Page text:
Separate names with a comma.
Discussion in 'The OT' started by yosoyellobo, Jul 4, 2018.
Some stories are just too nice to pass up.
- The Washington Post
Thanks for the teary eyes at work!
Logic tells me that I don't understand your second signature item. Intuition tells me that I do.
As to the first item, I suspect that the 10th group is much larger than the ones that understand binary.
My daughter got me this clock years ago. I ignore the seconds though. And I no longer keep it in our bedroom. I'd wake up in the night and figuring out the time would completely wake me up.
Well Bill, this tells me that out of all the people in the world, you are certainly one of them.
In binary the number two is written 10. (For the full nibble 0000, 0001, 0010, 0011, 0100, 0101 is counting zero to five. Writing 10 ignores the leading zeros.)
The binary clock pictured above ignores the bits that will never be lit. The first column could show 0, 1, 2 or 3 - so it apparently has a 24 hour time setting. (3x:xx:xx would not be needed but is possible with two bits.)
That should be written as "the 10nd group" (or the second group).
As for the second joke, those that can extrapolate from missing data will fill in the rest of the joke while those who can't will have trouble filling in their part of the joke.
I was an English major. "10nd" group just doesn't sound right. And if there were three groups (11 in binary) what would you use as a suffix for group 11? With binary once you get past the first group they're all "th's."
It "doesn't sound right" because you are not seeing "10" as two. I understand the impulse to write 10th, 11th, 100th but would you write 101th or 101st? (I'd write 101th because it is "fifth".)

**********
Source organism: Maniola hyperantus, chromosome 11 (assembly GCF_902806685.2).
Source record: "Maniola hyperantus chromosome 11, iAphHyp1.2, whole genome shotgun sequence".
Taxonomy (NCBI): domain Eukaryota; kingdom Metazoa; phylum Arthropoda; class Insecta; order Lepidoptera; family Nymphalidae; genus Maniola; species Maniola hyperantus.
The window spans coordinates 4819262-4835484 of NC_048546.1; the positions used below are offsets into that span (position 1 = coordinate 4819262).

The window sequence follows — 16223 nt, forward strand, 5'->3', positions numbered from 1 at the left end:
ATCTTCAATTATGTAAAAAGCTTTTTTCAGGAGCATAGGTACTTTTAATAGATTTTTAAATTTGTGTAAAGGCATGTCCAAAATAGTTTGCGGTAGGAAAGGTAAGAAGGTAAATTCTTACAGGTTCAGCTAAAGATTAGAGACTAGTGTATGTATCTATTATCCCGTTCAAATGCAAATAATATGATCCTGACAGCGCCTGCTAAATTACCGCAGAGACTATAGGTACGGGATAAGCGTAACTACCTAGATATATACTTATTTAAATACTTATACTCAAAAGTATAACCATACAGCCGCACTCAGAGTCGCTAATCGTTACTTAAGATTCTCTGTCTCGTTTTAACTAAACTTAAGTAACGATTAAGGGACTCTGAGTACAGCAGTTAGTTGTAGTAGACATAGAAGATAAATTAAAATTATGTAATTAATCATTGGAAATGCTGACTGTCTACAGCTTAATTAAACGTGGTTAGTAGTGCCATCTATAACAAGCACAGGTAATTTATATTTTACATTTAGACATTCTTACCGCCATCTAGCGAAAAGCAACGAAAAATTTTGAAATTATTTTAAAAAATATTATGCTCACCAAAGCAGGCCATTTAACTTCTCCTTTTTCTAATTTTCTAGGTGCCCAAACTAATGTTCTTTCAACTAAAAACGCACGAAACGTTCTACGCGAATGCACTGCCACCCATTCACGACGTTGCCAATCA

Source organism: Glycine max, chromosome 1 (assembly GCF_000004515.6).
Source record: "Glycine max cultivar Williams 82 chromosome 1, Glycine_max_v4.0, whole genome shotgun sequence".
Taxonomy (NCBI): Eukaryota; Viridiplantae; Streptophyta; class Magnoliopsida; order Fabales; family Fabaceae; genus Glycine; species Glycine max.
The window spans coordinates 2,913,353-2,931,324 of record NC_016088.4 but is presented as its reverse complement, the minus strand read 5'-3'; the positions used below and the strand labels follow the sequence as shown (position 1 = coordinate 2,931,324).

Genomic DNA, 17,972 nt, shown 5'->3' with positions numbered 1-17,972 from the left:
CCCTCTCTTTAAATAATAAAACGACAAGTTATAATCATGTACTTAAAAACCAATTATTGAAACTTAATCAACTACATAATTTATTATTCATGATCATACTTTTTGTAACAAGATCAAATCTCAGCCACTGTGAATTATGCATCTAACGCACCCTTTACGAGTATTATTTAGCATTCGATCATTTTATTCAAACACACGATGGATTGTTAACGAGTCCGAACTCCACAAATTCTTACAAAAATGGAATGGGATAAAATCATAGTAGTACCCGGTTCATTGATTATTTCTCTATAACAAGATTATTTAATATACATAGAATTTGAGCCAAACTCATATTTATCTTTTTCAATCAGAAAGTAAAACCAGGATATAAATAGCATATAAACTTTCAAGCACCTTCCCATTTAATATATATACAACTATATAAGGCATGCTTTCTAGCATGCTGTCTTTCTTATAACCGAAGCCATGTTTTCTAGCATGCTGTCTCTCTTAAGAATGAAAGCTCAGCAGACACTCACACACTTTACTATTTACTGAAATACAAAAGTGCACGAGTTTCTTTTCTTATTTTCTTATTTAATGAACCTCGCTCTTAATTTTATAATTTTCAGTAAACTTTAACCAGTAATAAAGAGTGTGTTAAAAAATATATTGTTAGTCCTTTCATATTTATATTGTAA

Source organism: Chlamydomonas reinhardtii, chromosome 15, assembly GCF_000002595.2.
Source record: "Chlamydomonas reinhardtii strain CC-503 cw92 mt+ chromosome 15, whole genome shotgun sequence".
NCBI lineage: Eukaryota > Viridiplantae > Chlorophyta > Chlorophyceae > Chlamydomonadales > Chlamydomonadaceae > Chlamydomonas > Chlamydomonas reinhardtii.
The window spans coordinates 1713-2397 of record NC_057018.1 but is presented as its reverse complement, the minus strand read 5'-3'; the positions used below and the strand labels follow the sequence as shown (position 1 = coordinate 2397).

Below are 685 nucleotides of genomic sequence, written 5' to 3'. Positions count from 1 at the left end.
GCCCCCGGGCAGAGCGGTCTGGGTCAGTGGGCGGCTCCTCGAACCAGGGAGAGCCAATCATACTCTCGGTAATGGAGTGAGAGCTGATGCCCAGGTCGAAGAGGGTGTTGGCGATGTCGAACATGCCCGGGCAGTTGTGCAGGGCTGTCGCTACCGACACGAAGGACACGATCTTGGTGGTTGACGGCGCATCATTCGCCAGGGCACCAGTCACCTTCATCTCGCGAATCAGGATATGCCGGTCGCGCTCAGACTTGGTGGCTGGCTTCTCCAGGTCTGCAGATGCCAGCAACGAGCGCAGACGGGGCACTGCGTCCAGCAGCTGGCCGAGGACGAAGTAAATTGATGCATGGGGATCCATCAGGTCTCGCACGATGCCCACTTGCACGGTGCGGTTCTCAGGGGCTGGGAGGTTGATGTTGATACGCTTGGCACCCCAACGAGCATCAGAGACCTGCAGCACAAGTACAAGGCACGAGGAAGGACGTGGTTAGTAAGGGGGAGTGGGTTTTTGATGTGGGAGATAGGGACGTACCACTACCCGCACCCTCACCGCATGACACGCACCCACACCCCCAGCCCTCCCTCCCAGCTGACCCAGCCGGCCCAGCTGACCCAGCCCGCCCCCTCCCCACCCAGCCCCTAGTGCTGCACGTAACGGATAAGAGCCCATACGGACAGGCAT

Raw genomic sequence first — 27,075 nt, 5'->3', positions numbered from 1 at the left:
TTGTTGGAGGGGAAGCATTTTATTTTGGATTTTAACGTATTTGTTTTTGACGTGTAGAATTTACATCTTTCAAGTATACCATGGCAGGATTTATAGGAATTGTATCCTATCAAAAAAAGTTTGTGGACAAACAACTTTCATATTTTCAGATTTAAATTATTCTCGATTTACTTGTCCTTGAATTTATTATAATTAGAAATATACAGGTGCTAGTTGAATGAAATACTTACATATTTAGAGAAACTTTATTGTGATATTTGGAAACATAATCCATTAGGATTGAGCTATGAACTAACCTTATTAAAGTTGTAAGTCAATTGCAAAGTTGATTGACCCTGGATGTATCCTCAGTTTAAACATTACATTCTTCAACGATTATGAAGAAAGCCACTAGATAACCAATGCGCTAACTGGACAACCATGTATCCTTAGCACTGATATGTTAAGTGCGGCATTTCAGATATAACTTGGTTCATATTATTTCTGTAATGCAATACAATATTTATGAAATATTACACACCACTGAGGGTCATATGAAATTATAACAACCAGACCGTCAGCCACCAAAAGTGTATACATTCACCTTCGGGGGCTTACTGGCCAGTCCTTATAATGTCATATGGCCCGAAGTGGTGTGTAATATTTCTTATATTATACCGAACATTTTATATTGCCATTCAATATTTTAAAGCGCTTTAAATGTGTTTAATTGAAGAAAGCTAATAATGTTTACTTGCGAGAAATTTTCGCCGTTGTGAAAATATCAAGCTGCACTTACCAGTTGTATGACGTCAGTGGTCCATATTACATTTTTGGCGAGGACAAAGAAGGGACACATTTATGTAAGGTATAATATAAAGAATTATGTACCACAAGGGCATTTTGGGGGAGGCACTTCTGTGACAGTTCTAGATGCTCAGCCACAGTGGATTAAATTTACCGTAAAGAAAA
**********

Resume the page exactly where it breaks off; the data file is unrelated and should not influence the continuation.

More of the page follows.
I'm well aware that 10 is the second binary number (It's really the third number if you start with zero, but we normally start counting with one). But if I see "10nd number" in print, how would I pronounce it -- "tend" or "second?" Most uses of binary numbers use stand-alone digits without suffixes. "101 is the fifth binary number" looks and sounds pretty clear to me, even though it's a much longer expression that "101th." (which I would pronounce as "one-oh-ounce)
You were the one who put the erroneous "10th" into this thread. If one is going to add suffixes one should use the real number (10 is the binary number for two) not what it appears to be in another base system. I see "10th" as being correct is in base 16 (hexadecimal) where 10 represents sixteen and one would be referring to the sixteenth item. "10th" would also work in base 4. But it is much cleaner to leave the suffixes off of non base 10 numbers.
This thread is brilliant. I've read it 102 times.
I will certainly agree with that statement! I also like dmspen's use of a subscript to identify the number base.